How is Jem similar to Atticus in To Kill a Mockingbird?
In one specific episode in Chapter 10, Jem declares that his father is just like him: he is a gentleman who does not take advantage of others.
When the children are given air-rifles for Christmas, Atticus will not teach them to shoot, so Uncle Jack instructs them in the basic operation of their guns. He tells them that their father does not like guns. Later on, they learn why.
One Saturday Jem and Scout decide to explore the area with their air-rifles to see if they can find a squirrel or rabbit. Instead, Jem spots a dog staggering down the street. Scout recognizes it as Tim Johnson, the liver-colored dog of Mr. Harry Johnson, the driver of the Mobile bus. Because the dog is staggering, Jem decides to alert Calpurnia. When the maid sees this dog, she hurries the children home and immediately phones Atticus who soon arrives with Sheriff Tate. After the men see the dog, they realize that he is rabid and must be shot.
"Take him, Mr. Finch." Mr. Tate handed the rifle to Atticus; Jem and I nearly fainted.
"Don't waste time, Heck," said Atticus. "Go on."
"Mr. Finch, this is a one-shot job."
Sheriff Tate implies that he is not as accurate a shot as is Atticus. Then, he tosses the rifle at Atticus, who complains that he has not fired a gun in thirty years. Nevertheless, he pushes his glasses up to his forehead, takes aim, and fires a shot; this shot is a direct hit, and the poor dog crumples onto the sidewalk. Jem is amazed.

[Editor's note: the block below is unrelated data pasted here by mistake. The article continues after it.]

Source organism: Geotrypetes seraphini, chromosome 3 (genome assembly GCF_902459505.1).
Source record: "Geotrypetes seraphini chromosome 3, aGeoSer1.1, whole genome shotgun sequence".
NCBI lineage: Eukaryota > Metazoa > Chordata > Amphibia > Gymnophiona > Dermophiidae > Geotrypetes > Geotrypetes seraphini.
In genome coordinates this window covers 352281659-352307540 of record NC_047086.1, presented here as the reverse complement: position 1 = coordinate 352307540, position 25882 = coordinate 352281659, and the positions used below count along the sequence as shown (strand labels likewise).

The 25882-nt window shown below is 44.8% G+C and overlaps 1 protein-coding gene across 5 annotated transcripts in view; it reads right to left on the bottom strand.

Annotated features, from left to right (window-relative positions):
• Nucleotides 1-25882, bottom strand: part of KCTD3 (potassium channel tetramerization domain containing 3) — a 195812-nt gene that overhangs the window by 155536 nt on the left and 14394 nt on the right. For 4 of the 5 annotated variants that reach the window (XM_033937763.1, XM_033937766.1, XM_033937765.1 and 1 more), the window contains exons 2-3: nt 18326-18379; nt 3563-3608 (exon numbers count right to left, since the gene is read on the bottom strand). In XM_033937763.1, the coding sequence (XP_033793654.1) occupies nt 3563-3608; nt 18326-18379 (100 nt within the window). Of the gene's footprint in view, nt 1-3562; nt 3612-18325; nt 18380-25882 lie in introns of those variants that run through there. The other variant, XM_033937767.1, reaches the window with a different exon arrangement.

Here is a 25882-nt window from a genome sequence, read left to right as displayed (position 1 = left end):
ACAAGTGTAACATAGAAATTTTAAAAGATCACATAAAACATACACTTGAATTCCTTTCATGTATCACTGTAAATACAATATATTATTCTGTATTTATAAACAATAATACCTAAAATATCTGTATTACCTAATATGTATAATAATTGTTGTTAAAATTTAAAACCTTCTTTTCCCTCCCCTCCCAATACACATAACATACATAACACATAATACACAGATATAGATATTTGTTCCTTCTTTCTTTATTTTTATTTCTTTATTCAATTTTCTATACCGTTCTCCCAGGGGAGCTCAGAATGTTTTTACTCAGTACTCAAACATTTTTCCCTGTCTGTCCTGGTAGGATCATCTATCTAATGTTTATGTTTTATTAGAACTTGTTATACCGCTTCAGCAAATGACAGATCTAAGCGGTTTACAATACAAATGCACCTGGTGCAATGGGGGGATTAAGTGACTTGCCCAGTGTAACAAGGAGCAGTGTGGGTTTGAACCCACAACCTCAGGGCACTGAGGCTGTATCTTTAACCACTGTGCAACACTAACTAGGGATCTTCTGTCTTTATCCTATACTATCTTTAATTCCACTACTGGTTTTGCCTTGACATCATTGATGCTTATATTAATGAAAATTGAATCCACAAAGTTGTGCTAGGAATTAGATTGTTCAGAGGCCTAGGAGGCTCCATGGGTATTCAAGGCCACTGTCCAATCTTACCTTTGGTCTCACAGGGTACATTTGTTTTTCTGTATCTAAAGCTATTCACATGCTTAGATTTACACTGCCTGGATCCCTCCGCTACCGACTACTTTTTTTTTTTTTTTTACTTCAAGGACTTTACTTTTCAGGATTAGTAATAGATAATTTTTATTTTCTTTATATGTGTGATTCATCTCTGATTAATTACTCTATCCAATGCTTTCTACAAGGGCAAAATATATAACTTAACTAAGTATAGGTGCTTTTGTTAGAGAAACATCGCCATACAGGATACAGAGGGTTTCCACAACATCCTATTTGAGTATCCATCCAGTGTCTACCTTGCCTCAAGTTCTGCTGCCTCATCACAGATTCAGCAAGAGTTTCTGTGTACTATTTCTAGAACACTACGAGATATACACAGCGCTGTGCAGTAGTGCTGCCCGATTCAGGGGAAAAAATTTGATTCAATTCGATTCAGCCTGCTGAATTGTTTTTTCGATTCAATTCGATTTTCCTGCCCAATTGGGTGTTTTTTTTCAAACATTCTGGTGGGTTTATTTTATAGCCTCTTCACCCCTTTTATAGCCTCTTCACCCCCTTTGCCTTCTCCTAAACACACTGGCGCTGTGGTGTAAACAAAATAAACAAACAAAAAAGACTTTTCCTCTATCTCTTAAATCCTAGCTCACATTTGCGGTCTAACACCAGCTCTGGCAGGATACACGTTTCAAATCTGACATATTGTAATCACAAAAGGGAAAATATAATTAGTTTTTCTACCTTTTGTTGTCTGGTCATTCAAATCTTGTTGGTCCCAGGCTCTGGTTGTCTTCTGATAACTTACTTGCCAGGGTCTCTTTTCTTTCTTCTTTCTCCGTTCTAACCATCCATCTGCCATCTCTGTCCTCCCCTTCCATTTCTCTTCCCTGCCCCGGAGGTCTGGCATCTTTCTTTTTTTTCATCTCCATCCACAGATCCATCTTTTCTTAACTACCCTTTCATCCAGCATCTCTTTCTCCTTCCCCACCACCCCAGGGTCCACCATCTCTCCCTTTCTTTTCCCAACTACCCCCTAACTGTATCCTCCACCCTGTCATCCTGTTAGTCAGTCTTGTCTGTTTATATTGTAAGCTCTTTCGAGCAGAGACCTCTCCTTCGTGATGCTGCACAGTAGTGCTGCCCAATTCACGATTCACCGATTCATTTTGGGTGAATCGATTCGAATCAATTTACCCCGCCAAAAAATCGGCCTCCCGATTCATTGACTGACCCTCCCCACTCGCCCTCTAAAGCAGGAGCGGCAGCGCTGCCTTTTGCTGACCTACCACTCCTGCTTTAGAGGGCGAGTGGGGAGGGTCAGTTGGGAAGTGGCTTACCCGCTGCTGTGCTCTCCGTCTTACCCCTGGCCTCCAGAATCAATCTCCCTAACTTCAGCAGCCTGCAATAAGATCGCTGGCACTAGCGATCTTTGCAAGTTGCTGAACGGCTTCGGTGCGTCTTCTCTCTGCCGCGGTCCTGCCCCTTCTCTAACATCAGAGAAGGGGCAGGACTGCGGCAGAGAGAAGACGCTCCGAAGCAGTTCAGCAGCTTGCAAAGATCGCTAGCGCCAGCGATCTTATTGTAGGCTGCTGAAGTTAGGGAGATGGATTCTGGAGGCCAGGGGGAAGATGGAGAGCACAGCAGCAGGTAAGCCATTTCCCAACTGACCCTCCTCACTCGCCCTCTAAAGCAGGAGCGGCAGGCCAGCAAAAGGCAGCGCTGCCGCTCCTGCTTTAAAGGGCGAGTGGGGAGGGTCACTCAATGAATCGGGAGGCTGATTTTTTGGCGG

"I saw that, One-Shot Finch!" calls Miss Maudie. Jem remains in "numb confusion" for a few moments, then he recounts aloud what has just happened. In response to his amazement, Miss Maudie explains to Jem why she has referred to Atticus as "One-Shot," adding that Atticus began to think that God had given him an unfair advantage over most living creatures. Therefore, he decided not to shoot anything unless he had to do so.
"Looks like he'd be proud of it," Scout says. But, Miss Maudie disagrees: "People in their right minds never take pride in their talents." When she says this, Jem realizes something important about his father. With great admiration, he exclaims, "Atticus is a gentleman, just like me!"
Jem and Atticus are similar in some ways. I suspect, if we could evaluate Jem as an adult, he would be very much like Atticus. One of the clearest examples of this is in the mob episode. Jem leads Scout there to see what was happening. When he saw the mob, he came out to help Atticus. Atticus orders him to go home, but Jem refuses. His concerns override everything, just like Atticus. After all, Atticus was there to protect Tom Robinson. Scout, an observant girl, notes the similarities. She says:
Jem shook his head. As Atticus's fists went to his hips, so did Jem's, and as they faced each other I could see little resemblance between them: Jem's soft brown hair and eyes, his oval face and snug-fitting ears were our mother's, contrasting oddly with Atticus's graying black hair and square-cut features, but they were somehow alike. Mutual defiance made them alike.
We also see another similarity when Jem risks his own life to protect his sister when Bob Ewell attacked. Jem could have gotten killed, but he still considers the wellbeing of another rather than his own. In this sense, we can say that both Jem and Atticus are people of great courage.